• Shipping / traveling to collect can bump costs
  • The inevitability of time wasters
  • Relying on pictures

Around the Home

We’re not talking real estate, we’re talking recycling. Think about what you’ve already got in your house, and how it could be put to new or better use. Maybe it’s time for a spring clean anyway! But if you have some old curtains under the stairs, or sheets stuffed at the back of your laundry cupboard, it’s probably time to repurpose them. It’s really the perfect solution – no expense and declutters at the same time. Don’t forget to ask relatives and friends too!

And now we get to the good stuff – the free stuff. eBay and Craigslist are cool for bargains, but nothing says bargain like a freebie. There are loads of sites and networks being set up across the country, selling everything from gardening equipment to lighting. Somewhere in there, if you look in the right places, there’s heaps of fabric. Some of our favorites for sourcing free stuff include…

From Other People



There are over 5,000 local groups on Freecycle, which is all about not for profit recycling. The site has “wanted” and “offering” ads, so even if you can’t find any fabric being offered, you can advertise that you want some and let the people come to you. It’s all about taking and giving, so while you’re signing up perhaps you could see if you’ve got some things to freecycle. As they say, one man’s trash…

The ReUseIt Network


It’s a bit like a free stuff directory – select your state and see what groups are available in your area. Some are actually Freecycle ones, others are individual groups set up by local recyclers. They vary dramatically in size, but they’re all full of free stuff and they won’t grow unless people participate. It can be a little time consuming to trawl through so many different free groups, but when you’re after something for nothing you should be prepared to do a little bit of legwork.



Surprised? People are increasingly advertising their items for sale on Facebook in designated groups. Why? Because it’s free and reaches thousands of people. If you didn’t already, join some yard sale groups in your area and keep an eye out for fabric. You can advertise that you’re looking for fabric too.

And of course, don’t forget actual real-life yard sales! Fabric, particular things like bed sheets and curtains, often fall into that pile labeled “single use” due to factors like taste and sometimes hygiene. If you’re drawing blanks online, it could be that people just don’t think it’s worth going to lengths to advertise their old fabric. Spend a Sunday rummaging in your neighborhood for some textile treasures.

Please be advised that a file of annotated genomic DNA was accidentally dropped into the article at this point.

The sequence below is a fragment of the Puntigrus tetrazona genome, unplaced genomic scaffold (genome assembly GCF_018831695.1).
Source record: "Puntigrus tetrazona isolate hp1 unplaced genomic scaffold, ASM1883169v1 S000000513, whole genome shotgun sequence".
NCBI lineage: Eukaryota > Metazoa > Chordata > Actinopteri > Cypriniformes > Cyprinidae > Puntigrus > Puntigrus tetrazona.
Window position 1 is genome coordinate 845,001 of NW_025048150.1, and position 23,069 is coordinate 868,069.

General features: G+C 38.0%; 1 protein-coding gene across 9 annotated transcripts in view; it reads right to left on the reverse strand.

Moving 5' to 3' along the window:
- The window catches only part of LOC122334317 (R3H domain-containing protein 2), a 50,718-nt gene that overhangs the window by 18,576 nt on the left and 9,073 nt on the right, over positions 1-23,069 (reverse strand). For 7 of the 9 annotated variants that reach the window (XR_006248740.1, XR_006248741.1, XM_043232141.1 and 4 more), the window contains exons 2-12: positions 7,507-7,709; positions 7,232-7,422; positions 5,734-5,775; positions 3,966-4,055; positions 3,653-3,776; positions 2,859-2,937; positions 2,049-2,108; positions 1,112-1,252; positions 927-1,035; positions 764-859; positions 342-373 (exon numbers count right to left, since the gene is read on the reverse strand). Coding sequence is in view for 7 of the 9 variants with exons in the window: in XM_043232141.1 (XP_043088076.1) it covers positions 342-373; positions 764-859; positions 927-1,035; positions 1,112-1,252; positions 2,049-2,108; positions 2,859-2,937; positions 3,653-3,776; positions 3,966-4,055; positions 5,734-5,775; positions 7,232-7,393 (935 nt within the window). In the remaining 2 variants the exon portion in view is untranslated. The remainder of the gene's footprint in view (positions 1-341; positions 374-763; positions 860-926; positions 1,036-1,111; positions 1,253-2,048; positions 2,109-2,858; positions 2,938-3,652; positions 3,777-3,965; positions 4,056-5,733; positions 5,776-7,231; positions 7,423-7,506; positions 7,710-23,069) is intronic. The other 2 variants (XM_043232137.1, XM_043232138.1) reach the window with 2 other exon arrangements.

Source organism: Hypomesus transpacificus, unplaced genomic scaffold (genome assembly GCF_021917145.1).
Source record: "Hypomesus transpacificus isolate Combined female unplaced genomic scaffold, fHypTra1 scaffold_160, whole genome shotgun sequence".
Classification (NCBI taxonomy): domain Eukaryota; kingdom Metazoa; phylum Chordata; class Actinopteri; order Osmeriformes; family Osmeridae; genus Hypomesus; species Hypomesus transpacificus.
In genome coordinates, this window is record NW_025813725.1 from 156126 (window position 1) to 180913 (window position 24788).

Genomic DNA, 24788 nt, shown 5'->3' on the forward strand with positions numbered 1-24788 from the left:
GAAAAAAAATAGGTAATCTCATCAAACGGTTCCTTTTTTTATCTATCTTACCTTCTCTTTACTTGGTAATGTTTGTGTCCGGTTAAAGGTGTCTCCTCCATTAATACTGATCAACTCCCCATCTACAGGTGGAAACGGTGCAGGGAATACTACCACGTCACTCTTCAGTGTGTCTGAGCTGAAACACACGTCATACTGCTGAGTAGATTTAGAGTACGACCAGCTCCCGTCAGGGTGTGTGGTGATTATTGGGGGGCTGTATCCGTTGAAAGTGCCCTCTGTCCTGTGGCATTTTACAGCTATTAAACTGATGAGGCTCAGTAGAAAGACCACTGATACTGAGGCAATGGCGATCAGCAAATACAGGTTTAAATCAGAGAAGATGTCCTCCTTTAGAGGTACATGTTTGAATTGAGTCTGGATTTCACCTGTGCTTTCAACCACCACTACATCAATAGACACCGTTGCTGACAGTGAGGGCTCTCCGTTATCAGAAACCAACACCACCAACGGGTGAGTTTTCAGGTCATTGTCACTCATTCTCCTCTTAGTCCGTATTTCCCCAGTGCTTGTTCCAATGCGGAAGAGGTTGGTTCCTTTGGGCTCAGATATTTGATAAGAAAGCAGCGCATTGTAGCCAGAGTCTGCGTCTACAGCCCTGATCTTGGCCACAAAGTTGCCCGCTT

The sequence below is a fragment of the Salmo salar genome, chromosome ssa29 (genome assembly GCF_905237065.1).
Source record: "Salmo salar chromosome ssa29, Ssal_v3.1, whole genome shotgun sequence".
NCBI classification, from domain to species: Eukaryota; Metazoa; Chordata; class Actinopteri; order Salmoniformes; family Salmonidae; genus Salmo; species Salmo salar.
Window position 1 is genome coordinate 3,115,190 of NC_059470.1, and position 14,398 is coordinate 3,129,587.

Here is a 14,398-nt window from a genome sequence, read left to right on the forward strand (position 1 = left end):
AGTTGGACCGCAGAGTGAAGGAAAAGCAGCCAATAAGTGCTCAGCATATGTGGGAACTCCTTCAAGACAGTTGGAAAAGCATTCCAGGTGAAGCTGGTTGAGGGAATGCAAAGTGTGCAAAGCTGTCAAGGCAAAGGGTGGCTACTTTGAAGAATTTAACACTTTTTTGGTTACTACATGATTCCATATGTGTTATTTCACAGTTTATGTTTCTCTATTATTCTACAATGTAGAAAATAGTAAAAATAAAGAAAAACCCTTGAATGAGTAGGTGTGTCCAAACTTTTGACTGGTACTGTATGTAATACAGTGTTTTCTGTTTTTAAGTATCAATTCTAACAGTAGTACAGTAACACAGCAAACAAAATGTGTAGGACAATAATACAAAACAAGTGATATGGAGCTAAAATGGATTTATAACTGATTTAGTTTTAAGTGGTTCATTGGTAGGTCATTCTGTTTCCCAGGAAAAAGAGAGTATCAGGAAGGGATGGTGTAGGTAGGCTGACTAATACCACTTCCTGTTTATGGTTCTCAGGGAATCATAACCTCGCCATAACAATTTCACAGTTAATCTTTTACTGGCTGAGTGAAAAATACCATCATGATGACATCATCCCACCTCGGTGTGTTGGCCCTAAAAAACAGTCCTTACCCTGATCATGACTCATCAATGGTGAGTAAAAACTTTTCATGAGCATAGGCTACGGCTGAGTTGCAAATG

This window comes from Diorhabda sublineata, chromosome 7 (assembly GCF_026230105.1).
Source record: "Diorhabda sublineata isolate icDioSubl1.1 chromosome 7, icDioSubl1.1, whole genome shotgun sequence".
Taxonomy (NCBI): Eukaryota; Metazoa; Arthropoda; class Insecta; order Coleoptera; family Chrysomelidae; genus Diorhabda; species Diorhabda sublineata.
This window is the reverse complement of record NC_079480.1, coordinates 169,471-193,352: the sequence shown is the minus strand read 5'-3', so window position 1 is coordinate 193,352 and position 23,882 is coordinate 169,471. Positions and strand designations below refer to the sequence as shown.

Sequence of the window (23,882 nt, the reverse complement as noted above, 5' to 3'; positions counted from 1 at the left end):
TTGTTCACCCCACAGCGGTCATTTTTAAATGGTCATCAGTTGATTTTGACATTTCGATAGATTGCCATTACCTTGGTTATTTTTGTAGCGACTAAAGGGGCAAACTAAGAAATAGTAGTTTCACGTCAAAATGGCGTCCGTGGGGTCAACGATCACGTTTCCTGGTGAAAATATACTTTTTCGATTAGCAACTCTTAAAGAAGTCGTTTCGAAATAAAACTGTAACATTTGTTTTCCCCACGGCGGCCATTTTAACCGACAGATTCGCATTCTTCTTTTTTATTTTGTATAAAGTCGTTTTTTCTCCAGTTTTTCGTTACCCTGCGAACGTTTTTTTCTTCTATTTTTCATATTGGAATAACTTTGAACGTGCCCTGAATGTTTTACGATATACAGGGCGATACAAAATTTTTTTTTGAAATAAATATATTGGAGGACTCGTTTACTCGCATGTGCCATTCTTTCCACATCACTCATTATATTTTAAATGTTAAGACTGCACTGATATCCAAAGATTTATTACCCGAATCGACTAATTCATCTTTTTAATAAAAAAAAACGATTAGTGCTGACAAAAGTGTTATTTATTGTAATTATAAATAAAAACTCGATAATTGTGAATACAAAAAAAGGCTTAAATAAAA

Fabric Samples, Swatches, Scraps


If you’re into quilting, patchwork or hunting for generally smaller pieces of fabric, you can always take advantage of free samples. It might seem a bit cheap, but why pay if you don’t have to? Most stores will be happy to cut you off a sample to take home to help you decide, but what you do with it once it’s cut is up to you! Some of our favorite sites for a fabric freebie include…

Pottery Barn – you don’t even have to leave your house to take advantage of free samples here. Simply choose the ones you fancy, fill in the form and Pottery Barn will send them to you free of charge.

Crate and Barrel – the upholstery arm of the chain are no strangers to handing out a freebie to help you decide on your overall purchase. Or just use it to help your sewing side project… Whatever! Call or pop into a store to select up to five free samples.

West Elm – available online or in-store, West Elm have tonnes of cool in season fabric samples to choose from. Make your selection, fill in your details and await your swatches!

Even More Places…

Furthermore, if you have a favorite store that offers some form of soft furnishings or upholstery, the chances are they will do you some free samples or happily hand over offcuts (cloth that remains after a larger section has been removed), even if they don’t advertise it. You just need to ask! With all samples and swatches, there’s no guarantee of exactly what you’ll get. They could be uniform pieces, or just offcuts from other customers’ orders. You can’t be too fussy, but you can order more to a second address (friend, neighbor, grandparent, workplace…) if what you’ve got doesn’t fit the bill.

Related Article: Are Hobby Lobby Classes Any Good (Sewing & More…)?

Happy sewing!